I LOOK forward eagerly, almost greedily, to the weekly arrival of journals like Nature and Science, and turn at once to articles on the physical sciences — not, as perhaps I should, to articles on biology and medicine. It was the physical sciences that provided my first enchantment as a boy.
In a recent issue of Nature, there was a thrilling article by the Nobel Prize-winning physicist Frank Wilczek on a new way of calculating the slightly different masses of neutrons and protons. The new calculation confirms that neutrons are very slightly heavier than protons — the ratio of their masses being 939.56563 to 938.27231 — a trivial difference, one might think, but if it were otherwise the universe as we know it could never have developed. The ability to calculate this, Dr. Wilczek wrote, “encourages us to predict a future in which nuclear physics reaches the level of precision and versatility that atomic physics has already achieved” — a revolution that, alas, I will never see.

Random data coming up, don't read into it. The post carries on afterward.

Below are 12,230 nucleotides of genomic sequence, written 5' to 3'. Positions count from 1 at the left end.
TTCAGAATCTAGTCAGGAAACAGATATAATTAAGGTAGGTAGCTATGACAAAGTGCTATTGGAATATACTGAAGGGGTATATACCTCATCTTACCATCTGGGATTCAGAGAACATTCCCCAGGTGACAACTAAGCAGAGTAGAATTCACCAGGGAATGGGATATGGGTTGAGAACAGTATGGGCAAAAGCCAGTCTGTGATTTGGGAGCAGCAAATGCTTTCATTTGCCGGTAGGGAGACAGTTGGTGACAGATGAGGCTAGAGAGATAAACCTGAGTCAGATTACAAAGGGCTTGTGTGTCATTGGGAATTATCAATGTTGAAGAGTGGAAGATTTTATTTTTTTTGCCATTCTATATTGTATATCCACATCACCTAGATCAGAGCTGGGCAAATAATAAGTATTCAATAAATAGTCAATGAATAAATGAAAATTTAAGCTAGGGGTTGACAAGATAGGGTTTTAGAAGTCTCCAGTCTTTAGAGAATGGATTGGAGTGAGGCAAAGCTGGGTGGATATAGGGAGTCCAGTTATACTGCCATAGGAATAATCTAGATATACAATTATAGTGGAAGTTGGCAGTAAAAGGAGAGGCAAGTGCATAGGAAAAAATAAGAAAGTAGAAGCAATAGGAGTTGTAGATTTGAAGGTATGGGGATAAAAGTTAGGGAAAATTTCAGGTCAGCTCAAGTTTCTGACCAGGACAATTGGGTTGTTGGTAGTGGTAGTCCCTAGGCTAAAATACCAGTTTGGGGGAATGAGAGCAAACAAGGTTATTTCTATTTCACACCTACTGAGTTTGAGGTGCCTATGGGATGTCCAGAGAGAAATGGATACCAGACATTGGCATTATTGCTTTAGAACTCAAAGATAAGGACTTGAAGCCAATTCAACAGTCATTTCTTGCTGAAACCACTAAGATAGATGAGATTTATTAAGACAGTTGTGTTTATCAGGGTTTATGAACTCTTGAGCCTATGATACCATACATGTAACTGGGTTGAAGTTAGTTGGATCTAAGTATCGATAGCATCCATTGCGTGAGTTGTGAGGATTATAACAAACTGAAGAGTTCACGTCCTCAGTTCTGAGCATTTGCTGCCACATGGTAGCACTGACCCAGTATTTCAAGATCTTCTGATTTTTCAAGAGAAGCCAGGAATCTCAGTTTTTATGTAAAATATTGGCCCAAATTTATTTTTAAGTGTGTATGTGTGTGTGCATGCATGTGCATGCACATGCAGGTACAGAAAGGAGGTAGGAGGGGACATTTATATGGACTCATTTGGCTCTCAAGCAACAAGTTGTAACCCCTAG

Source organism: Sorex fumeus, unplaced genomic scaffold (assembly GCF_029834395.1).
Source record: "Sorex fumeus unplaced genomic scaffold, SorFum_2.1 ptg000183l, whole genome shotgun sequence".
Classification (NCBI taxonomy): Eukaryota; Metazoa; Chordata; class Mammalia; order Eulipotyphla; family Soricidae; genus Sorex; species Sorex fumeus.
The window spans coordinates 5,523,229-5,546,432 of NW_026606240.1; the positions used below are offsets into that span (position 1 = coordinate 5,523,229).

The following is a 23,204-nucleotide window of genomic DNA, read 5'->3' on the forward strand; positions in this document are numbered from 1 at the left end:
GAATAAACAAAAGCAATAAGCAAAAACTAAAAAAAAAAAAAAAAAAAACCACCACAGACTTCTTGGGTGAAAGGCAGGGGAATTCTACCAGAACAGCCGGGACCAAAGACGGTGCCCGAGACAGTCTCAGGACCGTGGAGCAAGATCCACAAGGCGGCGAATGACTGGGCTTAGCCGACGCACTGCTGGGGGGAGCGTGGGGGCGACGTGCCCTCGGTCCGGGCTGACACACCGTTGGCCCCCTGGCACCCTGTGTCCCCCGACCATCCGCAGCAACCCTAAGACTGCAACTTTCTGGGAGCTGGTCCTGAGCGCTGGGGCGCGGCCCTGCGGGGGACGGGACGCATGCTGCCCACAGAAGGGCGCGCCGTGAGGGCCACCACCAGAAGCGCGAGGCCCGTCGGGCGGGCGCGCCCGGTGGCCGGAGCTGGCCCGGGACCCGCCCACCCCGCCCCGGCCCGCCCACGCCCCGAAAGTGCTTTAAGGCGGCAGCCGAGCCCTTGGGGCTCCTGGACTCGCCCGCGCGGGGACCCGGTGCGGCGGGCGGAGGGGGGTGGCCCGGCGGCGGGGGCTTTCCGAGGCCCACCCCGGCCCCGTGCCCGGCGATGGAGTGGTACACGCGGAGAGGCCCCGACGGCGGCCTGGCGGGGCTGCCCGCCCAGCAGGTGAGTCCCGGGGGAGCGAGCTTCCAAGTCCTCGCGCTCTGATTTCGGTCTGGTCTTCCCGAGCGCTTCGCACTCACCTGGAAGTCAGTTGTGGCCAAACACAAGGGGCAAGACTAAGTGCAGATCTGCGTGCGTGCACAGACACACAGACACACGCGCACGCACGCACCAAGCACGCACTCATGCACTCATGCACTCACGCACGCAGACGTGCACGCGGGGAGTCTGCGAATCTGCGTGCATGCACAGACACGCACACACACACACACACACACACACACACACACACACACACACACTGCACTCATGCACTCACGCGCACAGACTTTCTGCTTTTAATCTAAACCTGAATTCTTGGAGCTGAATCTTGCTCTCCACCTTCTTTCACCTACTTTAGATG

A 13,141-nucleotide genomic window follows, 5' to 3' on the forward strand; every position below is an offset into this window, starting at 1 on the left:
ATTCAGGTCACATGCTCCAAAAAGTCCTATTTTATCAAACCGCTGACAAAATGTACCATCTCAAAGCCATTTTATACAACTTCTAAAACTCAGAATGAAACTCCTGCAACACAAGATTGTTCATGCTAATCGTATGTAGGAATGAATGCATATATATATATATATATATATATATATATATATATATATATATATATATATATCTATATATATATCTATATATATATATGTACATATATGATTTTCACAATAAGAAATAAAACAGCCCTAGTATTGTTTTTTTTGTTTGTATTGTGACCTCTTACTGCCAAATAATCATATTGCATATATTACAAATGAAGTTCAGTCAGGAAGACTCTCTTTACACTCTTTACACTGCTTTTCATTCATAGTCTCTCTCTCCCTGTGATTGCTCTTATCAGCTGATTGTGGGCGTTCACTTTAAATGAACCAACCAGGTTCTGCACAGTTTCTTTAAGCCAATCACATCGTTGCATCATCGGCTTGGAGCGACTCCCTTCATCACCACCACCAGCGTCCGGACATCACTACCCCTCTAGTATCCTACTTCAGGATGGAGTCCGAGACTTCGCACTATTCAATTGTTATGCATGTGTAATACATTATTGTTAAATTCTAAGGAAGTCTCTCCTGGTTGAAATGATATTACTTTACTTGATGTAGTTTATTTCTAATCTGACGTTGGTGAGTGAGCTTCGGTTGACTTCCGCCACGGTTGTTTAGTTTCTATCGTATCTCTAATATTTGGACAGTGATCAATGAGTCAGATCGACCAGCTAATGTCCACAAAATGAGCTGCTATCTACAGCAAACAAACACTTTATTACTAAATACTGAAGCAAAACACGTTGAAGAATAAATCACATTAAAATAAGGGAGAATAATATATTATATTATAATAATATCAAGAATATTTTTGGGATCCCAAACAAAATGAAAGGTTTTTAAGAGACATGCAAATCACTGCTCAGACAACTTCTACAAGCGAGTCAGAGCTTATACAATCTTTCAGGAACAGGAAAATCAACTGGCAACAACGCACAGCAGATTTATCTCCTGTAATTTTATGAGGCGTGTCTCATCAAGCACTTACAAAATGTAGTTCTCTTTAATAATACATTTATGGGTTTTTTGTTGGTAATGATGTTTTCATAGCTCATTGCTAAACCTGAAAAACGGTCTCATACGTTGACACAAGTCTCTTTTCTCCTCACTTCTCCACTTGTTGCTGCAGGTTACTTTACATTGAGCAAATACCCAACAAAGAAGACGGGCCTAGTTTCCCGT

Francis Crick was convinced that “the hard problem” — understanding how the brain gives rise to consciousness — would be solved by 2030. “You will see it,” he often said to my neuroscientist friend Ralph, “and you may, too, Oliver, if you live to my age.” Crick lived to his late 80s, working and thinking about consciousness till the last. Ralph died prematurely, at age 52, and now I am terminally ill, at the age of 82. I have to say that I am not too exercised by “the hard problem” of consciousness — indeed, I do not see it as a problem at all; but I am sad that I will not see the new nuclear physics that Dr. Wilczek envisages, nor a thousand other breakthroughs in the physical and biological sciences.
A few weeks ago, in the country, far from the lights of the city, I saw the entire sky “powdered with stars” (in Milton’s words); such a sky, I imagined, could be seen only on high, dry plateaus like that of Atacama in Chile (where some of the world’s most powerful telescopes are). It was this celestial splendor that suddenly made me realize how little time, how little life, I had left. My sense of the heavens’ beauty, of eternity, was inseparably mixed for me with a sense of transience — and death.
Sent from my Tricorder